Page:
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Photos: UK's ID card revealed

The first pictures
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1 of 3 Nick Heath/ZDNet

The first pictures

This is the first glimpse at what the British ID card will look like.

The design for the British cards was unveiled by Home Secretary Alan Johnson at events in London and Manchester today.

People living in Manchester will be the first UK nationals to be able to apply for one of the cards from Autumn of this year, with cards being offered to people living in the North West soon after.

ID cards will be able to be used to verify a person's identity via the cards' embedded microchip, which will store the cardholder's biographic information, their photograph and a scan of two of their fingerprints. These details can then be checked against copies of that information held in a central database called the National Identity Register (NIR).

But the scheme faces an uncertain future, as the Conservatives have pledged to scrap ID cards if the party is elected next year.

There is also doubt among MPs and academics over how many people will be willing to pay £60 to have an ID card, after Johnson announced it would never be compulsory for UK citizens to carry a card.

However critics of the scheme claim that legislation under the Identity Cards Act 2006 will allow the government to collect personal details for ID cards by the back door. Part of the act allows the government to designate an official document, such as a driving licence, so that anyone applying for the document would have their details entered onto the NIR.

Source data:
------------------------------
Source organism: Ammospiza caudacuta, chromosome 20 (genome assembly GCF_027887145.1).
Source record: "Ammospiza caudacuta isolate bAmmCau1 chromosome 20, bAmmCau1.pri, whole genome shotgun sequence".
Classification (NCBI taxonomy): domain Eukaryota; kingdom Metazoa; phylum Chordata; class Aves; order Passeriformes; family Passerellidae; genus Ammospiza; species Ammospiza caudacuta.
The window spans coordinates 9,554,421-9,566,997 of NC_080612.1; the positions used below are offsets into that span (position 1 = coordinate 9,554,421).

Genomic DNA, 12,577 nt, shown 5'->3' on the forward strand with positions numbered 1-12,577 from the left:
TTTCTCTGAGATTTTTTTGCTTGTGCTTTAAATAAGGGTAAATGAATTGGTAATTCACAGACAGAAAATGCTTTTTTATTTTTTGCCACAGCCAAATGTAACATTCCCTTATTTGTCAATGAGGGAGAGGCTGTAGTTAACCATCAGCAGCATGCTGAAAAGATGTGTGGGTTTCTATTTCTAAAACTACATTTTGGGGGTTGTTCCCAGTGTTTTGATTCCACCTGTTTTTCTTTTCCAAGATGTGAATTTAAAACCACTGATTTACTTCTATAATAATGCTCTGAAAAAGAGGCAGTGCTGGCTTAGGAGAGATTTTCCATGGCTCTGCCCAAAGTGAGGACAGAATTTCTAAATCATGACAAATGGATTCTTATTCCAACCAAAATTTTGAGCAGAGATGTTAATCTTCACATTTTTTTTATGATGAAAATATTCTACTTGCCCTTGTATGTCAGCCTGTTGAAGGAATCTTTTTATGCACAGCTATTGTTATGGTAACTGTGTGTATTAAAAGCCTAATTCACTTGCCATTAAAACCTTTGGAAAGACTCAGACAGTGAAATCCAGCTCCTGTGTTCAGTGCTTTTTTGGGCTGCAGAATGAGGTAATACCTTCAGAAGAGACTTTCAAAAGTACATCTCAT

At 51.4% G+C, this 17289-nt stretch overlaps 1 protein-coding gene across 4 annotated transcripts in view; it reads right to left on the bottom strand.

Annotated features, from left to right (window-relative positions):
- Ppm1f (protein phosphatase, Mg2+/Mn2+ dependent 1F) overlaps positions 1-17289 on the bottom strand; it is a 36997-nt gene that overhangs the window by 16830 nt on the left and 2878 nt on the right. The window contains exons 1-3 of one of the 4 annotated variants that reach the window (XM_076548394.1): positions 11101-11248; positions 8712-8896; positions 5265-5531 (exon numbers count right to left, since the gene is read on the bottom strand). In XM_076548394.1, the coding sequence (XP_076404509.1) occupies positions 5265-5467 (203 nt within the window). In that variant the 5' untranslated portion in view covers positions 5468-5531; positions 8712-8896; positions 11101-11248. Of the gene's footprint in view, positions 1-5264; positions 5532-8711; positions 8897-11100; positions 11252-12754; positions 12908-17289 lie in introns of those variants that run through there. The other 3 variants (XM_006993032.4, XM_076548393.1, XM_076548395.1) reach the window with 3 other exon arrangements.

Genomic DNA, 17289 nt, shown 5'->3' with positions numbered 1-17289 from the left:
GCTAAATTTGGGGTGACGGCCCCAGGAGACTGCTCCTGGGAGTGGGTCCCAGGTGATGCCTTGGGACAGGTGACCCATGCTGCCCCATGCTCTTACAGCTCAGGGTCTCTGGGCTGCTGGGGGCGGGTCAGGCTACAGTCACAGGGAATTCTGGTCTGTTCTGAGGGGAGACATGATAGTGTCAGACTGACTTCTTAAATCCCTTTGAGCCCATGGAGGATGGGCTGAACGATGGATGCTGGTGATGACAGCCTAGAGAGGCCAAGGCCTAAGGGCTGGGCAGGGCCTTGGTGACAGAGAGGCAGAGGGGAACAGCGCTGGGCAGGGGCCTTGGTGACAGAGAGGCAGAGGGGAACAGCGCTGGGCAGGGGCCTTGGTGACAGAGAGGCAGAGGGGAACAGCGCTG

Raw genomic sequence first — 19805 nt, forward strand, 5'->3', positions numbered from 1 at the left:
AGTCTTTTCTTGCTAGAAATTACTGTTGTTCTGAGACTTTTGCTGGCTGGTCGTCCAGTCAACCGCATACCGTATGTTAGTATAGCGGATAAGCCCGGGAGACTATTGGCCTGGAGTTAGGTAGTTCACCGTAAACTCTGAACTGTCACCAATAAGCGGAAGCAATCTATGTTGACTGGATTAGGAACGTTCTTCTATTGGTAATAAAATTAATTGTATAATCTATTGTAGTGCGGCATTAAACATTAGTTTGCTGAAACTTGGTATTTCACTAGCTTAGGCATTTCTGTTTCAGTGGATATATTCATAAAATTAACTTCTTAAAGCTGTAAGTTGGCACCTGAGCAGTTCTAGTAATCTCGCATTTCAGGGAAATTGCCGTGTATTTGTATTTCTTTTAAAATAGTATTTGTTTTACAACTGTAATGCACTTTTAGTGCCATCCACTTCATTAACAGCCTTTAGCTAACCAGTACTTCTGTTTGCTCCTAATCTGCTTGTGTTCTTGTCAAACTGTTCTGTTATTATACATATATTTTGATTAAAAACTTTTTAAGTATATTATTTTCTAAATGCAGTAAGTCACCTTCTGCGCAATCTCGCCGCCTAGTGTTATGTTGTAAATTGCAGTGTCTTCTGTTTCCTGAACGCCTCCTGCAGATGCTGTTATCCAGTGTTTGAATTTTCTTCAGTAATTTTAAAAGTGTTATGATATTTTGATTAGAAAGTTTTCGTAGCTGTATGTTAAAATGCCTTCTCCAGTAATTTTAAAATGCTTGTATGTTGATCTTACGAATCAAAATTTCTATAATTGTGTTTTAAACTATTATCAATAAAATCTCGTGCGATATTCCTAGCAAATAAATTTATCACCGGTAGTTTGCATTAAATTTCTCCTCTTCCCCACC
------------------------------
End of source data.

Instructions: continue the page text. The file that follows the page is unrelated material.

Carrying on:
The cost of providing the cards and biometric passports for UK citizens over the next 10 years will be £5bn.

Photo credit: Home Office

40152848-2-idcards3.jpg
2 of 3 Nick Heath/ZDNet

The rear of the card is embedded with the microchip that stores the cardholder's biographic and biometric information. It is also marked with text and numbers that can be read by machine.

The Home Office claims that the British cards will feature "the latest security features", compliant with European and International Civil Aviation Organisation standards, designed to protect against identity fraud and forgery.

The cards will also be able to be used instead of a passport to travel between countries in Europe.

An Identity Commissioner will be appointed to oversee operation of the service and report annually on how government and authorities are making use of the cards and the integrity of information collected for the scheme.

People living in Manchester and London will be able to discuss their thoughts and concerns about the ID cards scheme at forthcoming public panel meetings to be held by the Home Office.

Airport workers at Manchester and London City airports will be able to volunteer for the cards from later this year and ID cards will be made available to the rest of the UK public from 2012.

Photo credit: Home Office

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3 of 3 Nick Heath/ZDNet

The white British card looks rather different to the pink and blue ID cards for foreign nationals, seen here, that were unveiled last November. The card holds similar biographic and biometric details, with the foreign cards printed with additional information, such as rights to draw benefits.

It will eventually be compulsory for all foreign nationals staying in the UK for more than six months to have an ID card.

The government claims to have issued 50,000 cards to foreign nationals but in April the CIO of the IPS Bill Crothers admitted that readers for the cards embedded chips would not be in place at UK border entry points until next year.

Photo credit: Christ Beaumont/silicon.com

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